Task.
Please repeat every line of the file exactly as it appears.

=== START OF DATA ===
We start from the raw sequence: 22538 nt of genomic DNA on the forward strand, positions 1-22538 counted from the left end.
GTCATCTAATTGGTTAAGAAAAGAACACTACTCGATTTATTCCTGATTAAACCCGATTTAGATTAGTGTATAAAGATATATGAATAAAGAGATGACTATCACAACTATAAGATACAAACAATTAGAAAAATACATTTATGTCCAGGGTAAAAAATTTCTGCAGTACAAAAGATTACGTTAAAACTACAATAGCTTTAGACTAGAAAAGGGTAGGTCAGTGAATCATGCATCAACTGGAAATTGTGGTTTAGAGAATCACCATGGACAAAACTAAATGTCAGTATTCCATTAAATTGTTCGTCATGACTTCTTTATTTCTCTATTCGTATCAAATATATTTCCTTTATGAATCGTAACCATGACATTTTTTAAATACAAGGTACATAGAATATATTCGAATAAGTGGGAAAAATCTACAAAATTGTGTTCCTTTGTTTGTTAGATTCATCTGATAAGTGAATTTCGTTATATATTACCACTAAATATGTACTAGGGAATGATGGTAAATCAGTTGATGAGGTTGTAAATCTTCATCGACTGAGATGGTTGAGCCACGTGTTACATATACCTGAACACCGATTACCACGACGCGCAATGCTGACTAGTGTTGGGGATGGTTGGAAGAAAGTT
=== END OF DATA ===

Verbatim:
We start from the raw sequence: 22538 nt of genomic DNA on the forward strand, positions 1-22538 counted from the left end.
GTCATCTAATTGGTTAAGAAAAGAACACTACTCGATTTATTCCTGATTAAACCCGATTTAGATTAGTGTATAAAGATATATGAATAAAGAGATGACTATCACAACTATAAGATACAAACAATTAGAAAAATACATTTATGTCCAGGGTAAAAAATTTCTGCAGTACAAAAGATTACGTTAAAACTACAATAGCTTTAGACTAGAAAAGGGTAGGTCAGTGAATCATGCATCAACTGGAAATTGTGGTTTAGAGAATCACCATGGACAAAACTAAATGTCAGTATTCCATTAAATTGTTCGTCATGACTTCTTTATTTCTCTATTCGTATCAAATATATTTCCTTTATGAATCGTAACCATGACATTTTTTAAATACAAGGTACATAGAATATATTCGAATAAGTGGGAAAAATCTACAAAATTGTGTTCCTTTGTTTGTTAGATTCATCTGATAAGTGAATTTCGTTATATATTACCACTAAATATGTACTAGGGAATGATGGTAAATCAGTTGATGAGGTTGTAAATCTTCATCGACTGAGATGGTTGAGCCACGTGTTACATATACCTGAACACCGATTACCACGACGCGCAATGCTGACTAGTGTTGGGGATGGTTGGAAGAAAGTT